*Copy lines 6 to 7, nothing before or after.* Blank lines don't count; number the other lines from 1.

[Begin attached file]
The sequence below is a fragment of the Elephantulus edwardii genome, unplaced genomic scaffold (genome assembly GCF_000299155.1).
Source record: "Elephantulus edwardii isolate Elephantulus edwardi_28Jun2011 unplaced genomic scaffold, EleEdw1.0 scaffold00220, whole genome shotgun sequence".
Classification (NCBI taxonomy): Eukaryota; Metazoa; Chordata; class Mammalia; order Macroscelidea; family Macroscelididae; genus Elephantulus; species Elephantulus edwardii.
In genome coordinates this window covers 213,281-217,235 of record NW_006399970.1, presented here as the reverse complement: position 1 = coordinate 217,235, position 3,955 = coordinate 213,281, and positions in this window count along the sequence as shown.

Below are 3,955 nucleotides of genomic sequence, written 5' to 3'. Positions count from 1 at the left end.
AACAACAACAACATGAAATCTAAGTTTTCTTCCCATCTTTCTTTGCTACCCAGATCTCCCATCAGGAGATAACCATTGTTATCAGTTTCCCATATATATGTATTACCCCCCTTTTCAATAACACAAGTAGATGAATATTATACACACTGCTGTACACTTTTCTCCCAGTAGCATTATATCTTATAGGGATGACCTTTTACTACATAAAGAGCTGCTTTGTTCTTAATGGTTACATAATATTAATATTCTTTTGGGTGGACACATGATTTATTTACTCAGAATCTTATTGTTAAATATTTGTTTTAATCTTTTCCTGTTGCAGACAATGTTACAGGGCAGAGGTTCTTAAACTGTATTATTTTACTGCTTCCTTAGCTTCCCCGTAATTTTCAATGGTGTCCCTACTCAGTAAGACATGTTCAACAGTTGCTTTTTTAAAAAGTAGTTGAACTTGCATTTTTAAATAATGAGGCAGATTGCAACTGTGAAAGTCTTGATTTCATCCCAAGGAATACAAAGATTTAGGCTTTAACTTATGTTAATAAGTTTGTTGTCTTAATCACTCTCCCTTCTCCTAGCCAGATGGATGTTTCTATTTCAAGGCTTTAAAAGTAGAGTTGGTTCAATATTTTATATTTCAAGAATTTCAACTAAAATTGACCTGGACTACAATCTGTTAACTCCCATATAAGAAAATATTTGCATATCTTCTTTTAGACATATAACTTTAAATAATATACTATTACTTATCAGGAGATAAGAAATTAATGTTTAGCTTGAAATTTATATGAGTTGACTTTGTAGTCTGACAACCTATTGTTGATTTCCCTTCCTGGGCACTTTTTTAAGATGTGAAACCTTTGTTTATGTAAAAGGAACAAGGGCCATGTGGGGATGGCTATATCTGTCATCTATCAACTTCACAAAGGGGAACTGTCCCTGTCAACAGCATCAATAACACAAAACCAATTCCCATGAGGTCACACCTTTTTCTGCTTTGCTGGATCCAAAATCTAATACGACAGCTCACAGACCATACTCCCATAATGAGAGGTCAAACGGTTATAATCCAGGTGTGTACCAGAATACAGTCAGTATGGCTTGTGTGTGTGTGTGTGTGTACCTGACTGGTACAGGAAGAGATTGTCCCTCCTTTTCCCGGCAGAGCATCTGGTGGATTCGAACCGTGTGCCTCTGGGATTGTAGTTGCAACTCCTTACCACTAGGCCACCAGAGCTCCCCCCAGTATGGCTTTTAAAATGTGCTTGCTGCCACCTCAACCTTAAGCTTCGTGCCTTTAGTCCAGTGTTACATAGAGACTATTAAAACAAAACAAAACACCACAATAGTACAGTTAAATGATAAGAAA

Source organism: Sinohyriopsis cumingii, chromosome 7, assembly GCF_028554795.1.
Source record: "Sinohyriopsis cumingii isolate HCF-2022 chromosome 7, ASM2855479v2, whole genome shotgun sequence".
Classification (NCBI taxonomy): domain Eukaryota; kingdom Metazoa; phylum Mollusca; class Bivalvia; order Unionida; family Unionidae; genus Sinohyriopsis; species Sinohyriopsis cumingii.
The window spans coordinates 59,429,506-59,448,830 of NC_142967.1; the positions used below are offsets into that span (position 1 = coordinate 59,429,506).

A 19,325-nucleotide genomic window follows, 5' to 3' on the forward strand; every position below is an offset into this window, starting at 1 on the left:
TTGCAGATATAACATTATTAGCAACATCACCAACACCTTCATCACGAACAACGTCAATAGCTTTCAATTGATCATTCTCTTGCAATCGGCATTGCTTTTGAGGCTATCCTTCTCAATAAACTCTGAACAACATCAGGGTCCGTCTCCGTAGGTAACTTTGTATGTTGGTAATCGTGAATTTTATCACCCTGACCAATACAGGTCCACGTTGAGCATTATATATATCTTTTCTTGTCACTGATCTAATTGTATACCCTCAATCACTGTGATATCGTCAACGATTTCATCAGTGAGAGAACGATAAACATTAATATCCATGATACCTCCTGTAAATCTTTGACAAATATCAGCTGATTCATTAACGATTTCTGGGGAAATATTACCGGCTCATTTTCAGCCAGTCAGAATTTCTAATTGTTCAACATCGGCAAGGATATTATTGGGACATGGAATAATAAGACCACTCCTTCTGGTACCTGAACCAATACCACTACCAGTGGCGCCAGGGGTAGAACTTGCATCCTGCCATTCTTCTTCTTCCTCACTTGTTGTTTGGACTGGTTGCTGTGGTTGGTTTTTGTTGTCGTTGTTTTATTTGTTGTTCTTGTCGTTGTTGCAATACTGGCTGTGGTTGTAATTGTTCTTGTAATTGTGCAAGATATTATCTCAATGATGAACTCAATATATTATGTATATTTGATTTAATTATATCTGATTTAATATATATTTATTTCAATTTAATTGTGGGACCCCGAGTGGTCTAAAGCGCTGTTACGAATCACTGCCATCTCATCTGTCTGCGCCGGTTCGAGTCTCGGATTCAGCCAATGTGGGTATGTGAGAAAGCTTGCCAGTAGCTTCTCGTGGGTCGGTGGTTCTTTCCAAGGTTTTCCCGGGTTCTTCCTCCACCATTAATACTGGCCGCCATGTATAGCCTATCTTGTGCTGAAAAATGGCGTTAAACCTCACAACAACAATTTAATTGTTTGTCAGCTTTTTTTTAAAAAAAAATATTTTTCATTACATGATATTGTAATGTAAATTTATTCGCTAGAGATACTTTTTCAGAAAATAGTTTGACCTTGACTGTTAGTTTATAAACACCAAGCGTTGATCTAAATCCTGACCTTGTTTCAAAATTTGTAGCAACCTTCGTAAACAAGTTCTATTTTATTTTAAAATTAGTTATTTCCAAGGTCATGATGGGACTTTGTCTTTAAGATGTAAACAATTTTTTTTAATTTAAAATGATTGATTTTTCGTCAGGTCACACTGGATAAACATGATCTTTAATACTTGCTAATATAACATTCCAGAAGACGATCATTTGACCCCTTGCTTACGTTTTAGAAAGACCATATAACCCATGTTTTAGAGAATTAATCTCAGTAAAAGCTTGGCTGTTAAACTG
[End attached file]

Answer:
AACAACAACAACATGAAATCTAAGTTTTCTTCCCATCTTTCTTTGCTACCCAGATCTCCCATCAGGAGATAACCATTGTTATCAGTTTCCCATATATATGTATTACCCCCCTTTTCAATAACACAAGTAGATGAATATTATACACACTGCTGTACACTTTTCTCCCAGTAGCATTATATCTTATAGGGATGACCTTTTACTACATAAAGAGCTGCTTTGTTCTTAATGGTTACATAATATTAATATTCTTTTGGGTGGACACATGATTTATTTACTCAGAATCTTATTGTTAAATATTTGTTTTAATCTTTTCCTGTTGCAGACAATGTTACAGGGCAGAGGTTCTTAAACTGTATTATTTTACTGCTTCCTTAGCTTCCCCGTAATTTTCAATGGTGTCCCTACTCAGTAAGACATGTTCAACAGTTGCTTTTTTAAAAAGTAGTTGAACTTGCATTTTTAAATAATGAGGCAGATTGCAACTGTGAAAGTCTTGATTTCATCCCAAGGAATACAAAGATTTAGGCTTTAACTTATGTTAATAAGTTTGTTGTCTTAATCACTCTCCCTTCTCCTAGCCAGATGGATGTTTCTATTTCAAGGCTTTAAAAGTAGAGTTGGTTCAATATTTTATATTTCAAGAATTTCAACTAAAATTGACCTGGACTACAATCTGTTAACTCCCATATAAGAAAATATTTGCATATCTTCTTTTAGACATATAACTTTAAATAATATACTATTACTTATCAGGAGATAAGAAATTAATGTTTAGCTTGAAATTTATATGAGTTGACTTTGTAGTCTGACAACCTATTGTTGATTTCCCTTCCTGGGCACTTTTTTAAGATGTGAAACCTTTGTTTATGTAAAAGGAACAAGGGCCATGTGGGGATGGCTATATCTGTCATCTATCAACTTCACAAAGGGGAACTGTCCCTGTCAACAGCATCAATAACACAAAACCAATTCCCATGAGGTCACACCTTTTTCTGCTTTGCTGGATCCAAAATCTAATACGACAGCTCACAGACCATACTCCCATAATGAGAGGTCAAACGGTTATAATCCAGGTGTGTACCAGAATACAGTCAGTATGGCTTGTGTGTGTGTGTGTGTGTACCTGACTGGTACAGGAAGAGATTGTCCCTCCTTTTCCCGGCAGAGCATCTGGTGGATTCGAACCGTGTGCCTCTGGGATTGTAGTTGCAACTCCTTACCACTAGGCCACCAGAGCTCCCCCCAGTATGGCTTTTAAAATGTGCTTGCTGCCACCTCAACCTTAAGCTTCGTGCCTTTAGTCCAGTGTTACATAGAGACTATTAAAACAAAACAAAACACCACAATAGTACAGTTAAATGATAAGAAA

Source organism: Sinohyriopsis cumingii, chromosome 7, assembly GCF_028554795.1.